A smile curled up on her face and Jesus got into her truck, rubbed her hands together for warmth, and set off down the road to search for another spot.

She found it a few miles down, where the pavement ended and a dirt road began. The sun was hanging higher over the trees and the birds had begun to squawk and chirp there way into morning. She wasted no time and exited the truck quickly, this time with shovel in 0hand; certain she would find an appropriate spot here.

Under the biggest tree she could see, she found soft soil and began digging. She ripped into the dirt hard, enraged for a moment, and rational the next. When she was finished she had a round hole, about five feet deep. She scaled the small hill back to her truck swiftly, with short, tight breaths. She attempted to stay focused but her mind was beginning to throw her around.

In the backseat she pulled out a box holding the body of her seven hour old son. She slowly made her way down the hill and back to her spot. She closed her eyes as tight as they would go and felt the weight leave her hands as she dumped it into the hole and began kicking the dirt over it erratically. She cried for a minute and then stopped suddenly, talking herself down assuredly.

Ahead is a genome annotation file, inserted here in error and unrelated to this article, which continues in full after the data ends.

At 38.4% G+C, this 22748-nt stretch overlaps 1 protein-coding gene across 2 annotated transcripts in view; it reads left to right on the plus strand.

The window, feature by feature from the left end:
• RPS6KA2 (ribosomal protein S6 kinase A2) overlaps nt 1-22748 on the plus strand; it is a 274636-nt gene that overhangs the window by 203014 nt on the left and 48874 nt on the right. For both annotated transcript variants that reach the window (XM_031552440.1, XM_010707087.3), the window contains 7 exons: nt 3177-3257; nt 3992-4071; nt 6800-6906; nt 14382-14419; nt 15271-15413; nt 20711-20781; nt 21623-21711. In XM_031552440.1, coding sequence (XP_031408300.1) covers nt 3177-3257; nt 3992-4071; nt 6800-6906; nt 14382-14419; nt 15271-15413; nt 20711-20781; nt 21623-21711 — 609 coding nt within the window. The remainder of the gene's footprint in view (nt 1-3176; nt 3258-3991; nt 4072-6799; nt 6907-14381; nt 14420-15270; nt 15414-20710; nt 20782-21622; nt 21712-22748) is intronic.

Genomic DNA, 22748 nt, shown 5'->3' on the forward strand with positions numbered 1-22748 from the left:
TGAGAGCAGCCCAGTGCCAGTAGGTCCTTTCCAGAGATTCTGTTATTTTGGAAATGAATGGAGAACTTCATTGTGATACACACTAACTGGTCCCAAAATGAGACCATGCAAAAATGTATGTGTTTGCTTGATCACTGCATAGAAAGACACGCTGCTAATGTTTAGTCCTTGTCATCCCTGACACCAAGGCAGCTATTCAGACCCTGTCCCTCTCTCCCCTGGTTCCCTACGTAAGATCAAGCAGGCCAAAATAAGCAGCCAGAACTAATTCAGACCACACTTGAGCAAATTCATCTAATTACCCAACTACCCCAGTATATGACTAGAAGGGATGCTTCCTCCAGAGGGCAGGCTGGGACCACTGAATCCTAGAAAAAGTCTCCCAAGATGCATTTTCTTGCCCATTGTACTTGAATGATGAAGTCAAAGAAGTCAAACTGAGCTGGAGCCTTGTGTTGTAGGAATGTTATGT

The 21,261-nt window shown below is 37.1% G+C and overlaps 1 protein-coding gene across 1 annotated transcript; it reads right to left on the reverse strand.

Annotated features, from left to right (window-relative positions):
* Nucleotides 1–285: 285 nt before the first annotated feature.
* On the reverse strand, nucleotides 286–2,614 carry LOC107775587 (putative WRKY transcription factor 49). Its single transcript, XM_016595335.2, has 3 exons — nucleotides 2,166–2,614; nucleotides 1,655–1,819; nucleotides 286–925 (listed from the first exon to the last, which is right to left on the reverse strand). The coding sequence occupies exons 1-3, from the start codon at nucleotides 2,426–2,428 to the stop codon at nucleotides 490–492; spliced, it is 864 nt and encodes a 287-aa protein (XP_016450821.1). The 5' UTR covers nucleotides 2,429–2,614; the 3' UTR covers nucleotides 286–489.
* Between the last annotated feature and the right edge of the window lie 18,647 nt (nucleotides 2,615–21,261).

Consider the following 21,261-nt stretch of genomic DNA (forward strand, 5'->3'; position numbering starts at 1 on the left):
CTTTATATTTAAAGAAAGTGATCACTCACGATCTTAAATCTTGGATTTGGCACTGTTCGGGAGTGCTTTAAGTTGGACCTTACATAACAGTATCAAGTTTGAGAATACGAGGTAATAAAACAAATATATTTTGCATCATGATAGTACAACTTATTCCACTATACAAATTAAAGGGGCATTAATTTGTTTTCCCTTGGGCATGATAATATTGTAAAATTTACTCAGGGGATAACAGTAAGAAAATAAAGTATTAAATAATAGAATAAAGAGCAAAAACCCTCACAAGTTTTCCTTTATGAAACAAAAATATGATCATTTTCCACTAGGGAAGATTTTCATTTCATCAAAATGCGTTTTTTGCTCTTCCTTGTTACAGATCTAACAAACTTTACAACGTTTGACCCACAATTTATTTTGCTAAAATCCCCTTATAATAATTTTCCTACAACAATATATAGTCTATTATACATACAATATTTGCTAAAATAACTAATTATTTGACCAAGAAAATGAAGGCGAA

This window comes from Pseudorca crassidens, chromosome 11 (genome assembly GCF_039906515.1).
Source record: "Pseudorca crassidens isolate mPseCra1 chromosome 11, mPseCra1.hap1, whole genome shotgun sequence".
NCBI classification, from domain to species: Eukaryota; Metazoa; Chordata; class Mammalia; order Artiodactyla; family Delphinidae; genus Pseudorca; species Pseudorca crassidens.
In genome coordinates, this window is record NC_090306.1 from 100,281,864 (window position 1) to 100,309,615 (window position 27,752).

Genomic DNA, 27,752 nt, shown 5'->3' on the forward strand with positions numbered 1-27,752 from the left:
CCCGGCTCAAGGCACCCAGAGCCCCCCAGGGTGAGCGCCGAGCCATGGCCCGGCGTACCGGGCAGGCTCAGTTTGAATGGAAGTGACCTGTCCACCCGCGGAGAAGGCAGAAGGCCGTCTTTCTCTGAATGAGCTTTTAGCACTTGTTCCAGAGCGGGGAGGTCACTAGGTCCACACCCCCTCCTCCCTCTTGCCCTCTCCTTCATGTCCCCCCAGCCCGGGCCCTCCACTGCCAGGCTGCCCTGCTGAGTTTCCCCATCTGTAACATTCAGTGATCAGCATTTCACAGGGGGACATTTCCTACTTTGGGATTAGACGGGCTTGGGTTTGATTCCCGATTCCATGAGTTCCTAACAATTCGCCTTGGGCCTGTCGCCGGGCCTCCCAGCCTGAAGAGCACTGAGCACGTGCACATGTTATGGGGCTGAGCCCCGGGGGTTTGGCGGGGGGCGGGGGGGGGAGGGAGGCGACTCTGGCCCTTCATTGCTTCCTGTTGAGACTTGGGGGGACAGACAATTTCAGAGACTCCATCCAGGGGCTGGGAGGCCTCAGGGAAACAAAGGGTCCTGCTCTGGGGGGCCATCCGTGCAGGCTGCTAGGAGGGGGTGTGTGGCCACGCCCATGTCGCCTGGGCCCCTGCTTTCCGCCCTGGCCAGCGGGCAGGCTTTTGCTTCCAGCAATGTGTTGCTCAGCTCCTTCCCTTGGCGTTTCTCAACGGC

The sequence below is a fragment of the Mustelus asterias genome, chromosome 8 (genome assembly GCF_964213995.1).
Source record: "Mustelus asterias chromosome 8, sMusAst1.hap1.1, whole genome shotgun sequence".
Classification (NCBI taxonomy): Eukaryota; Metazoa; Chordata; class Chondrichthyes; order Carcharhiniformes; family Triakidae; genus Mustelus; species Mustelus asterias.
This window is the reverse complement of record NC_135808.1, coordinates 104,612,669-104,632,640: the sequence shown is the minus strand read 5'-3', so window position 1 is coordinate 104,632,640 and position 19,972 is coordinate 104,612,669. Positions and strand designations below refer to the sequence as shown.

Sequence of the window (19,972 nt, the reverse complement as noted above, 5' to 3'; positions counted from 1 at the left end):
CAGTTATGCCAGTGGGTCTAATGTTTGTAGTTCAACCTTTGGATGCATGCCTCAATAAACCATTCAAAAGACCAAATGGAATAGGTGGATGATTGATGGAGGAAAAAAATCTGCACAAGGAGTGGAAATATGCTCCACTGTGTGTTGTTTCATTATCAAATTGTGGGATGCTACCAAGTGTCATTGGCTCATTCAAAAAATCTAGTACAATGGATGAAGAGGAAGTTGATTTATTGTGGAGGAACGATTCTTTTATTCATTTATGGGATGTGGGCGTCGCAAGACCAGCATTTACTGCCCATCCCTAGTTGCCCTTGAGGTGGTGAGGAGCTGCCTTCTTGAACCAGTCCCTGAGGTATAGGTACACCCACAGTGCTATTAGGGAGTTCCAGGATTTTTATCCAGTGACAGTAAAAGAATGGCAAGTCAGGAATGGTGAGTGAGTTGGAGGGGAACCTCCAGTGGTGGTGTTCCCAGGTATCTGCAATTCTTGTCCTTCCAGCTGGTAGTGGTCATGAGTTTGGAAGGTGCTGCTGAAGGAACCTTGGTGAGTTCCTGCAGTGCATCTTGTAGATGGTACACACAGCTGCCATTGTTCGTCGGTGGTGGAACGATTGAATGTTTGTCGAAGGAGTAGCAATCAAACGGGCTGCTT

When Jesus finished, she got back into her truck and sat. Her hands were smeared with dirt and she watched it rub off onto the steering wheel. She tried to see how long she could go without blinking again, and felt a warm tear escape her eye. She removed her jacket and placed it underneath her so she could see more clearly, but her eyes still felt hazy.

On her way back into town she passed the spot where she had met the strange woman, and peered off over the trees, only that time did she see the tucked away cabin home she had missed the time before. The lights were on the chimney smoked like something out of a Kincaid painting. She sped up when she couldn’t see it anymore and starred straight ahead, still feeling doubtful about that second chance.



"A touching story. But the woman who has 3 kids didn't sound as motherly as it should be. You might want to improve on that. Keep up the good work. =]" -- Sherrie, Singapore.


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© 2005 Jamie Fernandez
November 2005